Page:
A beautiful story told with interconnected vignettes.Each of us has a tale which when looked at closely can be influenced or is influenced by our relationships with others.There are tragedies and love stories, passions and selfishness, decisions and outcomes. Is what we see the reality or an illusion. Khaled Hosseini is without question a leading light in literature today and the narration makes it a deeply moving novel. Do not miss.
I came to this story because I wished to hear another narration by Simon Vance and I was not disappointed either by Simon Vance or the beautifully descriptive prose on offer from Mr Kay. The sights, smells and sounds of the Tang Dynasty of China envelope you as the story of political intrigue, love, respect, power and family is told in this wonderful novel. We in the West tend to minimize the ancients of the East and this story serves to transport us to China and the civilization that had values that would serve us well by reappearing in our society; family, respect and tradition to name a few. Time well spent.
With no organized police force someone has to step and find the citizens who commit the dastardly deed. Alight, fun read with a look into Roman day to day life. Ruth Downie does enough with her characters to keep you listening. Simon Vance is one of my three favourite male narrators ( Humphrey Bower and Scott Brick are the others ) and he doesn't disappoint with excellent representations of the varied male characters from different backgrounds and the many wonderful female 'persona'... Worth the credit for light entertainment but too bad that the first two books of the series are not available on Audible.
It is very obvious from the outset that this novel was written to serve as the set up for the series. As such, It was for me o.k. but as a standalone novel it left me unfulfilled but it had enough good characters and unusual characters that I will listen to the next installment. Humphrey Bower is outstanding as always. I know that it is his job but his ability to do so many characters is truly astounding, you are left with the impression that the narration is done by a cast.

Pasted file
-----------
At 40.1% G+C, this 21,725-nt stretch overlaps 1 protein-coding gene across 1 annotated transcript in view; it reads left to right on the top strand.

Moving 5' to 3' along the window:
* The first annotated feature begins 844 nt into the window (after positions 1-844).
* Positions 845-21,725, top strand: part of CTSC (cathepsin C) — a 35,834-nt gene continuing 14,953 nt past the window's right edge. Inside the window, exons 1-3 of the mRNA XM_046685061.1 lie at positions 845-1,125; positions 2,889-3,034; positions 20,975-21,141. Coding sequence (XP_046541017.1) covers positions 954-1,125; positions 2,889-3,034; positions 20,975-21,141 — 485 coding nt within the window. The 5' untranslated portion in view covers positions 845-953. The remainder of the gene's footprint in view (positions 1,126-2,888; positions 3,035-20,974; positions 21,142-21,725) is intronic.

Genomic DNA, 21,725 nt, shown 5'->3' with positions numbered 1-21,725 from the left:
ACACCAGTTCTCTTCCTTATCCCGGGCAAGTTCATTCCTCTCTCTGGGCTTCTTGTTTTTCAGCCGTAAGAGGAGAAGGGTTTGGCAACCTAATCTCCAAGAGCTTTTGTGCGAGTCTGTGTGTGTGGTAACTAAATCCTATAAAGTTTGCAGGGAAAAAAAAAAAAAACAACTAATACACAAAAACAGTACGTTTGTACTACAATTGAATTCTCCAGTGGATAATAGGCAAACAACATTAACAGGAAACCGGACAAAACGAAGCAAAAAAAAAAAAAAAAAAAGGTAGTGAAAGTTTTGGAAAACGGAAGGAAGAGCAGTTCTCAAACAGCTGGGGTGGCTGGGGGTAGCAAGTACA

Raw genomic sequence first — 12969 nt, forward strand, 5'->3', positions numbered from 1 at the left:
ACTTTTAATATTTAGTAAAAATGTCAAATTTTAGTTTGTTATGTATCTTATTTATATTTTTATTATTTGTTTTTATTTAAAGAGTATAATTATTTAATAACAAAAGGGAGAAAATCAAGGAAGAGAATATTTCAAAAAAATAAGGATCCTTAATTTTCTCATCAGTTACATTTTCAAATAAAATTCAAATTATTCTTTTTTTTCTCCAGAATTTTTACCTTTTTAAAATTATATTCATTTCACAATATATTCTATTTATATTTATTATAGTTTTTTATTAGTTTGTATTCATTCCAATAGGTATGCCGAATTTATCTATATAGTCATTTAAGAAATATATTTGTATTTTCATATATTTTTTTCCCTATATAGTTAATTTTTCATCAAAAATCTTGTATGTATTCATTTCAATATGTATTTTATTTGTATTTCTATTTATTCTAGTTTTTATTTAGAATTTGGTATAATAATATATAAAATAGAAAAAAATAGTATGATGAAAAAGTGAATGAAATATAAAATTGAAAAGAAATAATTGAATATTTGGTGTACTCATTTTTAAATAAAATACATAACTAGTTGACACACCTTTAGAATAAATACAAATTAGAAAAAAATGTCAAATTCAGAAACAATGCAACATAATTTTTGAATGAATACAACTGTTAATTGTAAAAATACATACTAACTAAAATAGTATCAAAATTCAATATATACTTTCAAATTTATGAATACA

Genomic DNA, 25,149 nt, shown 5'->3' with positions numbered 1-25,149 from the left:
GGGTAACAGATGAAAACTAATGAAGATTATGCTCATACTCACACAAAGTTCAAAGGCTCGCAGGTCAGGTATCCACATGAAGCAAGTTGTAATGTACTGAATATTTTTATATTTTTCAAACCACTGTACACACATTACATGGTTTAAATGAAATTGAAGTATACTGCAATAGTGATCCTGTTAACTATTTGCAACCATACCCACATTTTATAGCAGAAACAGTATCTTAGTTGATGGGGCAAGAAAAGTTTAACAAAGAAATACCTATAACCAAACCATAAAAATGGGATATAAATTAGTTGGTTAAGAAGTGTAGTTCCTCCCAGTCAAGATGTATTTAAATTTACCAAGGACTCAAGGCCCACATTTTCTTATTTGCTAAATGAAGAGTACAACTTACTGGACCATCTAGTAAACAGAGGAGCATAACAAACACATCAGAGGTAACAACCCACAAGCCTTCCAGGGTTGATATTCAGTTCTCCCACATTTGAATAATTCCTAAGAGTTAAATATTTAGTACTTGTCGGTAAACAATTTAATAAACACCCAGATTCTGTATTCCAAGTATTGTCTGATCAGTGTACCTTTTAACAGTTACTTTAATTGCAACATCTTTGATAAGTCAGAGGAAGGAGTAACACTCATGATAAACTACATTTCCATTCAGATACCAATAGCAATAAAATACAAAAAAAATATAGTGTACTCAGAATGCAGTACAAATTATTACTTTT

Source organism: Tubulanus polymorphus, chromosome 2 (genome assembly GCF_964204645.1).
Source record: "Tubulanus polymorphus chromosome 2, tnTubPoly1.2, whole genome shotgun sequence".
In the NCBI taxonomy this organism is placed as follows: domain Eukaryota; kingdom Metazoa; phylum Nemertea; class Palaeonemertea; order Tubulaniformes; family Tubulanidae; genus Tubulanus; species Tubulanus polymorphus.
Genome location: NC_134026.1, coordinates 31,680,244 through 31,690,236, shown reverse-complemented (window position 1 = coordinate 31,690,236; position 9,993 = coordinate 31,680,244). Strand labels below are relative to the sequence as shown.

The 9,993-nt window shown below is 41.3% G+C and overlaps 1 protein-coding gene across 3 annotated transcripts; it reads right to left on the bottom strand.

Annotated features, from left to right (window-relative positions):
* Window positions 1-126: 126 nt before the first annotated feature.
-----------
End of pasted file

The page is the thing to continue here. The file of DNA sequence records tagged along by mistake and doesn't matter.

Where 'The Power of One' looked at the maturation of one boy in the oppressed state of South Africa, "Tandia' brings the ugliness of Apartheid to the reader like a punch in the gut! Bryce Courtenay tells a beautiful story and develops his characters slowly and in great detail. He makes you smile, elicits tremendous empathy, laugh and makes you cringe at the details of life in a separated S. Africa. A wonderful follow up presented so spot on by the inimitable Humphrey Bower.
To me there is no better combination than the late Bryce Courtenay and Humphrey Bower. Bryce Courtenay tells stories that combine life lessons with fabulous characters, beautiful prose with the expression of his love of the countries that have served to be the setting of his own life. Every time I read one of his novels I wanted more. Many times he gave us more but still he could have kept them coming. Humphrey Bower is simply the best. His command of the various accents dovetail beautifully with his understanding of the emotions presented by Mr Courtenay. I am thankful that I still have about a half dozen novels by this awesome combination to listen to in the coming months.